Goal to recognize, document and collect evidence at a crime scene

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1 Crime Scene Investigation and Evidence Collection Lecture Credits: Anthony (Bud) Bertino Goal to recognize, document and collect evidence at a crime scene

2 Sherlock Holmes» Sir Arthur Conan Doyle in the name of Sherlock Holmes helped refine our approach to scientific thinking by stating:» Look for the possible alternative first and then rule it out, if necessary.» Never guess but base your thinking on evidence» Devote your time to searching for answers to your question» Singularity is almost always a clue.» Logic and deductions can be applied to all crimes.» When you have eliminated the impossible, whatever remains, however improbable is the truth 2

3 Locard s Principle Principle of Exchange Part 1: when a person comes into contact with an object or another person, a cross transfer of physical evidence can occur

4 Part 2: the intensity, duration and nature of materials in contact determine the extent of transfer leading to trace evidence on the individuals and objects cross exchange bears as a silent witness identified an attacker based on trace evidence underneath victim s fingernail

5 Types of Evidence Direct Circumstantial: indirect evidence firsthand observations: -eyewitness accounts -dashboard video cameras -confessions Physical: - used to imply but prove a fact - may link a suspect and a crime scene ex. Suspect s gun found at crime scene Impressions, Fibers, weapons, bullets, shell casings reduces number of suspects to group Biological : may make group of suspects very small or even one individual Body fluids, hair, plant parts, natural fibers

6 Class evidence: narrows the identity to a group ex. Blood type ABO Individual evidence: single person, DNA, fingerprint, combination of unique traits

7 The Silent Witness - Trace Evidence» A crime has been committed. The deed is done. Out of sight and hearing of everyone. Edmund Locard was the first to formally state the principle of exchange 7

8 Trace evidence: Pet hair on clothes or rugs Hair on brush Fingerprints on glass Soil tracked inside on shoes Drop of blood on t shirt A used facial tissue Paint chips Broken glass Fiber from clothing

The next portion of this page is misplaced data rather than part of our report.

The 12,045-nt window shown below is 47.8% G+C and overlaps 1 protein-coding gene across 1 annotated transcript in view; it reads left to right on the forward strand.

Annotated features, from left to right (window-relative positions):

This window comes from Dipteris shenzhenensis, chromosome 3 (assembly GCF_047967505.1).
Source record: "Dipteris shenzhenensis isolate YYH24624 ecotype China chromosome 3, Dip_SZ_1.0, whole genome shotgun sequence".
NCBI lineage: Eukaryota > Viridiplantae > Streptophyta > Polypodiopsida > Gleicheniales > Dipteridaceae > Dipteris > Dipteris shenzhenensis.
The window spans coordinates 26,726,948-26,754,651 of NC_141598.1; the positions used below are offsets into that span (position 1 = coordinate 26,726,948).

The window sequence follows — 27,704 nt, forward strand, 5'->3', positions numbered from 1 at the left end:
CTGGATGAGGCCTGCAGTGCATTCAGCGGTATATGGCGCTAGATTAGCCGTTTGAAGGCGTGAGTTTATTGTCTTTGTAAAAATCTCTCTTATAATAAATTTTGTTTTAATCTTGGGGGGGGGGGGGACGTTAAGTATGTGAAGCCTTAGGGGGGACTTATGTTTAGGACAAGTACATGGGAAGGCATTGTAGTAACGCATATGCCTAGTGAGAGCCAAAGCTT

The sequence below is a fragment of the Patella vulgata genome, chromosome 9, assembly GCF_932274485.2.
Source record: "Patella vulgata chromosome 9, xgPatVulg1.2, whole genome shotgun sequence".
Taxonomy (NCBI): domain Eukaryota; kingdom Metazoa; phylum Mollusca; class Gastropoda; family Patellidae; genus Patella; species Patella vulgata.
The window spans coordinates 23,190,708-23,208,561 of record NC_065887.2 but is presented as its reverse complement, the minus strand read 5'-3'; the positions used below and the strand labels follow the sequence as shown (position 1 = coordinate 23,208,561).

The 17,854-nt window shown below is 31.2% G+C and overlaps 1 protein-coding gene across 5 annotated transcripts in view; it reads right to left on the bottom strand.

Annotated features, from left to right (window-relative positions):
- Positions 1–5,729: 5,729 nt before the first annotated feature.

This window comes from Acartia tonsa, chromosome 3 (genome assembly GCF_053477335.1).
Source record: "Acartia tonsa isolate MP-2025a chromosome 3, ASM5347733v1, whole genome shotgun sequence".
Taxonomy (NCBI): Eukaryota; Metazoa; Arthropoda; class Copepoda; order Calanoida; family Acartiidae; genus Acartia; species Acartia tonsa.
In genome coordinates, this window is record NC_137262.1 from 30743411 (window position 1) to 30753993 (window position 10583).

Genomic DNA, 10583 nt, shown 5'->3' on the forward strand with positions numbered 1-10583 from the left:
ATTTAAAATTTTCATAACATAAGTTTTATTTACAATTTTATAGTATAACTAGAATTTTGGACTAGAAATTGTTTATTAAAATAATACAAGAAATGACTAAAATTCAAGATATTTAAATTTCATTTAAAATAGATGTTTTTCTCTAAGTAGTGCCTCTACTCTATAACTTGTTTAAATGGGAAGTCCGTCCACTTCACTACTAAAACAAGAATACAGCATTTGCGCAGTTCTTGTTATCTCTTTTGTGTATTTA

9 Crime Scene Investigation Team: Police Officers: usually first (possibly a DA for a search warrant) Crime Scene Investigators: document crime and collect physical evidence Recorder Sketch artist Photographers Evidence collectors Medical Examiners: coroners may be necessary to determine cause of death in a homicide case Detectives: look for leads, interview witnesses and talking to the CSI about evidence Specialists: entomologists, psychologists

10 7 S s of CSI 1. Securing the Scene 2. Separating the Witnesses 3. Scanning the Scene 4. Seeing the Scene 5. Sketching the Scene 6. Searching for Evidence 7. Securing and Collecting the Evidence

11 Securing the Scene First responding officer s job #1 SAFETY #2 Preserve evidence Protect area Limit exchange Request team

12 Separating the Witnesses 3rd priority; try to prevent collusion Ask the following questions: When did the crime occur? Who called in the crime? Who is the victim? Can the perpetrator be identified? What did you see happen? Where were you when you observed the crime scene?

13 Scan the scene to determine what photos are needed May determine primary and secondary crime scene

14 Seeing the Scene Photos of overall area Close up photos with and without rulers Triangulation of stationary objects should be included in the photos as reference point View needs to be taken from several different angles and distances Several close up photos of evidence and bodies

15 Tricks/Sketching/sketching.html accurate rough sketch is made noting position of body if applicable and any other evidence All objects should be measured from 2 immovable landmarks Label N on the sketch and a scale Any objects within the vicinity of crime scene: windows, furniture, doors. Outside; position of trees, vehicles, shrubs. Make another final sketch for court Sketching the Scene: